Methodology ($800,000 + $0 CG = $800,000 - 40% DMF x ingoing value of $800,000 = $320,000 = $800,000 - $320,000 = $480,000 refundable amount.


Scenario 4. 
Calculation of the Refundable Amount $ = The in-going $ ($800,000) minus a Deferred Management Fee of 40% calculated on the in-going Value of the Unit. There is no access to any share of capital gain. This is applicable to 41% of the retirement village industry.

Scenario 4
retirement village capital gain scenario 4
Methodology ($800,000 + $0 CG = $800,000 - 40% DMF x ingoing value of $800,000 = $320,000 = $800,000 - $320,000 = $480,000 refundable amount.

Note the vast difference in financial outcomes for retirees between Table 4 and Table 3 where a reasonable % percentage of any capital gain is granted to the resident.

The value of the refundable amount the interest free loan to operator for the period of occupancy in all Scenarios is further negatively impacted by the devaluing effect of inflation over the period of occupancy.

For example – In Scenario 4 a retiree would suffer an inflationary devaluation on their projected refundable amount of $480,000 at 3% inflation over a 10 year occupancy period of $122,834.92. The future present day value of their refundable amount would on departure be only $367,165.08 not $480,000.00.



Scenario 5.
Calculation of the Refundable Amount $ = The in-going $ ($800,000) minus a Deferred Management Fee of 40% calculated on the out-going Value of the Unit ($1.6m). There is no access to any share of capital gain. 41% of retirement village residents do not have access to any capital gain.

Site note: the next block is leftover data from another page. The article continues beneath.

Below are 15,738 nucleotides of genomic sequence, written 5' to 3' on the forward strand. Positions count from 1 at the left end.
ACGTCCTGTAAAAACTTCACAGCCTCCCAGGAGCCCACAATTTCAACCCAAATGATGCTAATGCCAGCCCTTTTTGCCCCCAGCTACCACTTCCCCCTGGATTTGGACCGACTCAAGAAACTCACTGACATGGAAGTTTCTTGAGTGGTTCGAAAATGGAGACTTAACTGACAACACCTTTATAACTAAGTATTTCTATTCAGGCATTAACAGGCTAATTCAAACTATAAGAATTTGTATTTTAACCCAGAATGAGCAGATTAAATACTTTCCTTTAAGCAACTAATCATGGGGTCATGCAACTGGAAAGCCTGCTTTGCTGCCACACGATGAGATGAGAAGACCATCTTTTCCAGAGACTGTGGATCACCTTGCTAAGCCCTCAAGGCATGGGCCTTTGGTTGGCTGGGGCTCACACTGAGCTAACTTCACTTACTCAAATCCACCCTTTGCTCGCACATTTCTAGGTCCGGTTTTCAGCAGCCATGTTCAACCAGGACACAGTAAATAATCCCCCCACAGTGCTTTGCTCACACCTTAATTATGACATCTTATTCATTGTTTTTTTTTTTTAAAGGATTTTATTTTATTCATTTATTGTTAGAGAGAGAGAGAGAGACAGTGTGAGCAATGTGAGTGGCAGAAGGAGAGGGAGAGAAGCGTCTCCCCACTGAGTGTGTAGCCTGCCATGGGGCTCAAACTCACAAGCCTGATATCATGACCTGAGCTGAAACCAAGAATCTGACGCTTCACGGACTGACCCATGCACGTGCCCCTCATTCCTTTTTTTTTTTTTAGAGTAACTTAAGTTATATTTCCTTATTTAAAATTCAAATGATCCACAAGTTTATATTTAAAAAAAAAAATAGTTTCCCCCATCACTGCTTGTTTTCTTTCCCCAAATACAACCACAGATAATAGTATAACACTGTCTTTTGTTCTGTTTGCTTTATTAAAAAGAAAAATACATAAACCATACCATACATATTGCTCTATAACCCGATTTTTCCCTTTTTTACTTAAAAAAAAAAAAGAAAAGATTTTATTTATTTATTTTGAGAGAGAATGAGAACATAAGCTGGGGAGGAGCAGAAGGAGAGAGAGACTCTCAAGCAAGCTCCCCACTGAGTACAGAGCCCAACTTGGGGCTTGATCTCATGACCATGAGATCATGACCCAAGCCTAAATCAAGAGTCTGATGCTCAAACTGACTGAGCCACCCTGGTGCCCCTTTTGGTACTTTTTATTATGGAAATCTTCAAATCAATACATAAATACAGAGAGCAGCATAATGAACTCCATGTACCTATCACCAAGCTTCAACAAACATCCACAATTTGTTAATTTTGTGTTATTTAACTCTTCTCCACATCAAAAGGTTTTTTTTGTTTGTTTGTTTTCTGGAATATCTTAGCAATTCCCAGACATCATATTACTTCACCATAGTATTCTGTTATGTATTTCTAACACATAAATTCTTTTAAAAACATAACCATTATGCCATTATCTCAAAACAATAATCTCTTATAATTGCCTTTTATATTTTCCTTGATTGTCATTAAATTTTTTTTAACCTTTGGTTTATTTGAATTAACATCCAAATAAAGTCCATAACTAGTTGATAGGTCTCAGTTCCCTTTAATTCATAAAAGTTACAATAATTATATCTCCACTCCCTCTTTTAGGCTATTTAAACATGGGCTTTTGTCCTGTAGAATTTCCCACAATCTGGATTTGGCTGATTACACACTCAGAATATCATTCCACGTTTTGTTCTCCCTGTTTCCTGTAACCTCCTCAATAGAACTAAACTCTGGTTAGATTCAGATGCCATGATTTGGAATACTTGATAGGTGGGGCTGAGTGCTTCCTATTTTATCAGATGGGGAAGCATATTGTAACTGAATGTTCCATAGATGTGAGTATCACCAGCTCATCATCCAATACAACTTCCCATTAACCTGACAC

Scenario 5


Methodology ($800,000 + $0 CG = $800,000 - 40% DMF x outgoing value of $1,600,000 = $640,000 = $800,000 - $640,000 = $160,000 refundable amount.

There is no legislative protection against the use of the above methodology.

For those retirement village residents that are granted access to all or a share of any capital increase in value of the unit they occupy, a flatter property market could lead them to what is referred to as the retirement village 'poverty trap'. A position where the refundable amount due to a resident on departing a village is no longer sufficient to allow them to return to the property market or fund an aged care placement of their choice.

Refer Table D -

Table D

This negative impact is difficult to foresee in monetary terms at the time of executing a lease or licence to occupy. Refer - https://retvilldotnet.blogspot.com/p/povertyfinancial-trap.html


Where retirees accept access to a % share of any capital gain in the unit they are to occupy, they also accept responsibility for the payment of a proportional share in any capital loss.